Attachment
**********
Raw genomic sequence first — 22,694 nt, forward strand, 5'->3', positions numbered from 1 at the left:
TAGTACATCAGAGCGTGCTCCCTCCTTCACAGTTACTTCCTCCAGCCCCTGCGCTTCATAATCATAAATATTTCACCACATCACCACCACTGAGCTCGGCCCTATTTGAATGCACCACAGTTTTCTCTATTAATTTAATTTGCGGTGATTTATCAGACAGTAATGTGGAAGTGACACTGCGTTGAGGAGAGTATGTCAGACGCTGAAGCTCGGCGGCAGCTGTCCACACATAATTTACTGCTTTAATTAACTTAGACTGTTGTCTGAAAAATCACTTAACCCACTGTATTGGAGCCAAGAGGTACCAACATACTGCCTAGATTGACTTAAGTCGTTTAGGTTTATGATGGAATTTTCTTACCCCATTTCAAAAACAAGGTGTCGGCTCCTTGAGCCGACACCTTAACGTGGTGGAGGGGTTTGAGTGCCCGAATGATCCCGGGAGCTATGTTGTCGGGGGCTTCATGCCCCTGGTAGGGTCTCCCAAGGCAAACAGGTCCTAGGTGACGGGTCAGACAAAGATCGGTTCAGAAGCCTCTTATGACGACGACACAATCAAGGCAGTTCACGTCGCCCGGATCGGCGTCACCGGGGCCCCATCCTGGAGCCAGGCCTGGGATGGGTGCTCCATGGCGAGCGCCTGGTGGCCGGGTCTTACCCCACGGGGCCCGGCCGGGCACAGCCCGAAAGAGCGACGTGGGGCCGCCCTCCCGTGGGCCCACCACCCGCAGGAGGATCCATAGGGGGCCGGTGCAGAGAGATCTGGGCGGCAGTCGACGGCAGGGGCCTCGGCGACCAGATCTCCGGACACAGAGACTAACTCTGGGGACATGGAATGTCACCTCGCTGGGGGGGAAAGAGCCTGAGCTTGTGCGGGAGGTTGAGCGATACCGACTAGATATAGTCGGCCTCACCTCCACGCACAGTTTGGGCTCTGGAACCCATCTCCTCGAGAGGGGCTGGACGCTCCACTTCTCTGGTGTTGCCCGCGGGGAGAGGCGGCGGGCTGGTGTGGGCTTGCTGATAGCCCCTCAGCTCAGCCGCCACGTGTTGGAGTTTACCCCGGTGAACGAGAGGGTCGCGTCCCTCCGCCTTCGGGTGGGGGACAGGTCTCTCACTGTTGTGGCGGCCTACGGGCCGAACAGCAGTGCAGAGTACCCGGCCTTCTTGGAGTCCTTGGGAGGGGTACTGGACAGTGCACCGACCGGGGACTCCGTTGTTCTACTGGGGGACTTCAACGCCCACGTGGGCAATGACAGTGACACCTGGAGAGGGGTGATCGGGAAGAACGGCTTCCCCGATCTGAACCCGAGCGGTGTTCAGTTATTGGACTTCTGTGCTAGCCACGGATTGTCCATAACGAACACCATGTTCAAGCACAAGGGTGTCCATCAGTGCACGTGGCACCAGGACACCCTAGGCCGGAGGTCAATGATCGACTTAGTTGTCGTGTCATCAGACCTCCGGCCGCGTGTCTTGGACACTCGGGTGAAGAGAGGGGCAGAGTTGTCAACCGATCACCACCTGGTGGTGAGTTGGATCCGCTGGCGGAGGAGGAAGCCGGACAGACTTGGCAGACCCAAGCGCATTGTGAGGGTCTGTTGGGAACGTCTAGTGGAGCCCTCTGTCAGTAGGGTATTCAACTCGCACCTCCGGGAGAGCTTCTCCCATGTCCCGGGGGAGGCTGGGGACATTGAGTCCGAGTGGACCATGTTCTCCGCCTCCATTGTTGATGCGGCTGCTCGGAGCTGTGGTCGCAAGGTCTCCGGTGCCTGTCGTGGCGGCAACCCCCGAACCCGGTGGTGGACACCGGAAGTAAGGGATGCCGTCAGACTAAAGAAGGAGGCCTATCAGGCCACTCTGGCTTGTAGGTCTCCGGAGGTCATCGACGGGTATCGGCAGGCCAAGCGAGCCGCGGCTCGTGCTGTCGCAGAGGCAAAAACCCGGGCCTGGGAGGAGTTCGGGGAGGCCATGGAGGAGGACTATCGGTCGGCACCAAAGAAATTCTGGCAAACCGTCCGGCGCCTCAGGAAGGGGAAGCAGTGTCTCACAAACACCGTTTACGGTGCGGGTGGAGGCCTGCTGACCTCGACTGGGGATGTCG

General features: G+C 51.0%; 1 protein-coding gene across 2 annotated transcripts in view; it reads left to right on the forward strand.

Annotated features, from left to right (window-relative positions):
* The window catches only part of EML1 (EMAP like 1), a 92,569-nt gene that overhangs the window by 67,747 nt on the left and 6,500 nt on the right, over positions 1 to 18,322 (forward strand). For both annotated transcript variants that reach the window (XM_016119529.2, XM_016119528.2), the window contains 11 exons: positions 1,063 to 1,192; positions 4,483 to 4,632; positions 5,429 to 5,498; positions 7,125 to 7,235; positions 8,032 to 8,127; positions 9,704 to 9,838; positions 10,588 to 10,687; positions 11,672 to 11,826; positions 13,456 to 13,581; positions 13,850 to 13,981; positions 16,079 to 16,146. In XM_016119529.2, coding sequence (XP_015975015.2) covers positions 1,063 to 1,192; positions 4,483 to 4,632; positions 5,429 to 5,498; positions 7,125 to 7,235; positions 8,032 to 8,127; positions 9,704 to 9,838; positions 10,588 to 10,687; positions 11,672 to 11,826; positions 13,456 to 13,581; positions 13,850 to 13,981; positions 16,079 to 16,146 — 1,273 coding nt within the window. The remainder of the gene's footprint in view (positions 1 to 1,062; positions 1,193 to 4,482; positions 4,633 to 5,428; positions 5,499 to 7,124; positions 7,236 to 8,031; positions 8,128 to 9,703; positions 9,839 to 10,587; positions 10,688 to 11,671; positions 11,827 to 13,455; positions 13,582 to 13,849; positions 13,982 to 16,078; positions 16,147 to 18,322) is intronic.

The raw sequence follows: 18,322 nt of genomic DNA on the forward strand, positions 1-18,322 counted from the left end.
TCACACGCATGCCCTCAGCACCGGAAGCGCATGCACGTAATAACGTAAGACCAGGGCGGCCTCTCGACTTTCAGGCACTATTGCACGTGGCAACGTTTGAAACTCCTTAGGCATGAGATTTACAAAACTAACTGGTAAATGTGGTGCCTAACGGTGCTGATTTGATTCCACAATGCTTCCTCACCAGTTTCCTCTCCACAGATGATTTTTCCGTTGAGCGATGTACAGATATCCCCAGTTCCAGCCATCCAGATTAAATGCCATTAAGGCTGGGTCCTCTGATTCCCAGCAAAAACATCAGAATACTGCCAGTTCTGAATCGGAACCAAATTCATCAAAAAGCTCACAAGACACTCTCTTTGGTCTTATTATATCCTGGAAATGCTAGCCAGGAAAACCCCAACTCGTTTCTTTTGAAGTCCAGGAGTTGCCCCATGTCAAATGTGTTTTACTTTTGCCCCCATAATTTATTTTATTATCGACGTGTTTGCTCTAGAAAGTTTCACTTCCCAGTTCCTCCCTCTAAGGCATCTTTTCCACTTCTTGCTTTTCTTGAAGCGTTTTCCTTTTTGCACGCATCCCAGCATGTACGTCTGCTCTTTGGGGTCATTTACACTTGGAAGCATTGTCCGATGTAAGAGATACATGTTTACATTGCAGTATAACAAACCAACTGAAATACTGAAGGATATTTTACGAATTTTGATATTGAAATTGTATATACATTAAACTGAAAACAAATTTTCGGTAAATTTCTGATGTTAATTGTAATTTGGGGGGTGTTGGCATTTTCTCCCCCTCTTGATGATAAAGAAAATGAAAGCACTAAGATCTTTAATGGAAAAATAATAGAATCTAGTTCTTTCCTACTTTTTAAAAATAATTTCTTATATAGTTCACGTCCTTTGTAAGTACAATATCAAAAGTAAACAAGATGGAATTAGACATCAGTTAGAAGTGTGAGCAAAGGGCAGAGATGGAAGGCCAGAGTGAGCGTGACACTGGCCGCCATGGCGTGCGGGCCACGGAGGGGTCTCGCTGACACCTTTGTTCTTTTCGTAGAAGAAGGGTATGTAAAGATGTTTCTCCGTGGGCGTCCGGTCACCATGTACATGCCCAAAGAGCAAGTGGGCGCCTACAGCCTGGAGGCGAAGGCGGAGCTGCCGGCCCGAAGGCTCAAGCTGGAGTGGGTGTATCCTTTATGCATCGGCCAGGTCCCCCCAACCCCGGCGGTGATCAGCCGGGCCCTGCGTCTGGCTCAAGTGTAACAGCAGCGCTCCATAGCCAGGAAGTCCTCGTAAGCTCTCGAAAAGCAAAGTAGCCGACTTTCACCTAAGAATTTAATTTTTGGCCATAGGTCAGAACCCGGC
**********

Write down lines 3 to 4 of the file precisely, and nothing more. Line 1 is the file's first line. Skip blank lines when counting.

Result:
General features: G+C 51.0%; 1 protein-coding gene across 2 annotated transcripts in view; it reads left to right on the forward strand.

Annotated features, from left to right (window-relative positions):